immidate with self testing:       suffix_tree ts mystring trin
          file with self testing:           suffix_tree tf mytree.txt substring

<cmd> - Command. These commands are available:
             s - build a suffix tree based on an immediate string, meanning
                 the actual string follows the command.
             f - build a suffix tree based on a file, meanning the
                 full path file name follows the command.
             ts - same as the s command but includes a self-test
                  as well (See Testing Guide).
             tf - same as the f command but includes a self-test
                  as well (See Testing Guide).
<string | filename> - the string that follows command s or the file name that
                       follows the command f (see <cmd>).
<search string> - the string to search after the construction is done.
[p] - optional - print the tree. Printing is useful when dealing with
                 small trees, while printing a large tree
                 could take a long time.

The tree size is theoretically bounded by about 4 billion characters
(see Testing Guide). But - memory will probably be over on much lower
In such case - A message "Out of memory." will apear on the screen and 
the progarm will exit.

Output examples:

When STATISTICS is defined (see Developer Guide) and command line is 
"./suffix_tree s mississippi sip", the following output appears:
Constructing tree.....Done.


N = 12
Construction: Bytes allocated per text symbol   = 53.083
                    Atomic operations per text symbol = 4.000

Searching:    Atomic operations per text symbol = 2.333

Results:      Substring exists in position 7.

When STATISTICS is not defined the command line is "s mississippi sip",
the following output appears:

Constructing tree.....Done.


Results:      Substring exists in position 7.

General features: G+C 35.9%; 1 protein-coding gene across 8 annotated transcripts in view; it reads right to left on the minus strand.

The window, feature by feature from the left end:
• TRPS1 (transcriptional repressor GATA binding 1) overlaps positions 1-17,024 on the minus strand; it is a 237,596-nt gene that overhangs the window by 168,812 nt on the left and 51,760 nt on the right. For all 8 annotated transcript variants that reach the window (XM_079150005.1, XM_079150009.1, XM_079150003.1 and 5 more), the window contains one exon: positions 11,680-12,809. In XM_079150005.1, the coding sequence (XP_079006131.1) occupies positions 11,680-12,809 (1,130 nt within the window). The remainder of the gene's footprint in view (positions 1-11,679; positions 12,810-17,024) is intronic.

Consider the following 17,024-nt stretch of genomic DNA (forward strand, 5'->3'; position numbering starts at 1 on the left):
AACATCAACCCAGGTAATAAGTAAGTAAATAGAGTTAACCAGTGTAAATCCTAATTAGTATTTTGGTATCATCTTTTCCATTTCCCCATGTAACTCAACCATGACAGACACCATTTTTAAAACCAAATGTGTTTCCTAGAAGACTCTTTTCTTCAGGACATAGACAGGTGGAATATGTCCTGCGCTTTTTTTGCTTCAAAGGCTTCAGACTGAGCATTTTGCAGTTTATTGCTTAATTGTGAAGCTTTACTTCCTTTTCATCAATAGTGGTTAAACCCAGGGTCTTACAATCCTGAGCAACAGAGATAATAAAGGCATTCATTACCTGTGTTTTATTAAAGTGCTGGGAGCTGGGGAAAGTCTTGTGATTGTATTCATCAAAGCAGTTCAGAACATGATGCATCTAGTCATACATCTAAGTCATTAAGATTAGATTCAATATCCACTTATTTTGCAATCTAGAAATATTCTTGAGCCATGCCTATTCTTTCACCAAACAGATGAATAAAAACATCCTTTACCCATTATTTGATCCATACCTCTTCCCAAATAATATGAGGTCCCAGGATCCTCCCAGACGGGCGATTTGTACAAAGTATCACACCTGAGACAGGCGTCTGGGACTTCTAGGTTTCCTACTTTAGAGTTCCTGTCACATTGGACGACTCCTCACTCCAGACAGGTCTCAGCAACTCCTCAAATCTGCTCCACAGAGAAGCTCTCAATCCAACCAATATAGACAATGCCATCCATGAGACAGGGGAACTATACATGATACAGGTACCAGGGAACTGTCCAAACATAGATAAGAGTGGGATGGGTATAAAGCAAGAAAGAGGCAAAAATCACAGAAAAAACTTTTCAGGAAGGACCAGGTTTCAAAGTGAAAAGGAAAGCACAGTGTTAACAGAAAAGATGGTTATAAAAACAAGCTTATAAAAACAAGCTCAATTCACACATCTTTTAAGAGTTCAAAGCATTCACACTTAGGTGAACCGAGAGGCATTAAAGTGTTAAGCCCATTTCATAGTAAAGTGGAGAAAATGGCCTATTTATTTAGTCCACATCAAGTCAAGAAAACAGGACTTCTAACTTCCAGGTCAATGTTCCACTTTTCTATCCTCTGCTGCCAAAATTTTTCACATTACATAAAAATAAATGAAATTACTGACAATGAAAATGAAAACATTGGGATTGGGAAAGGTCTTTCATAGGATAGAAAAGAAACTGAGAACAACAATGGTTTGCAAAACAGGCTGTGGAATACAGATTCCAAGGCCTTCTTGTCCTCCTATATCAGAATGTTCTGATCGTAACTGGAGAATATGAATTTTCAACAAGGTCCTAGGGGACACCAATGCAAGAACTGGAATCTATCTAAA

4. Developer Guide

Basic Ideas

* The suffix tree is an acyclic trie.
* The sources string is a the string the tree is based on. Only one true
  source string exists.
* The Ukkonen algorithm, as described in the references, is for constructing
  a tree out of one sources string and not for adding strings to the tree.
  Therfore, this suffix tree behaves the same.
* The $ sign is considered unique and thus must not be a part of the source
* The standart \0 sign is not assumed to end the string. This is why the
  length parameter is neccessary in the cunstruction process.
* a character is of type char so up to 256 different symbols are
  supported. There's no need to define how many different symbols are in
  the source string in advance.
* #define STATISTICS for measuring time/space complexity.
* #define DEBUG for print-outs of stages in the constructing and searching 
* ST_ERROR is a global variable (and not a #define) that symbols an error. It
  equals length+10 (and thus is not a macro).
* A path of a node is a string from the root to that node.
* All edges are represented inside their ending nodes (more detail later) by
  an index of the starting position and ending position in the source string.
* Rules 1 and 3 are implicit and thus are not implemented. Only rule 2 is
* a variable edge_pos is used for storing the index relarive an specific edge
  where last match occured (details later).
* A function SPA is called for each prefix of the source string. In return,
  SPA calles to function SEA for each suffix of that suffix. Naively, this
  takes O(m^3) time.
* A major shortcut in Ukkonen's algorithm: When rule 3 is applied in a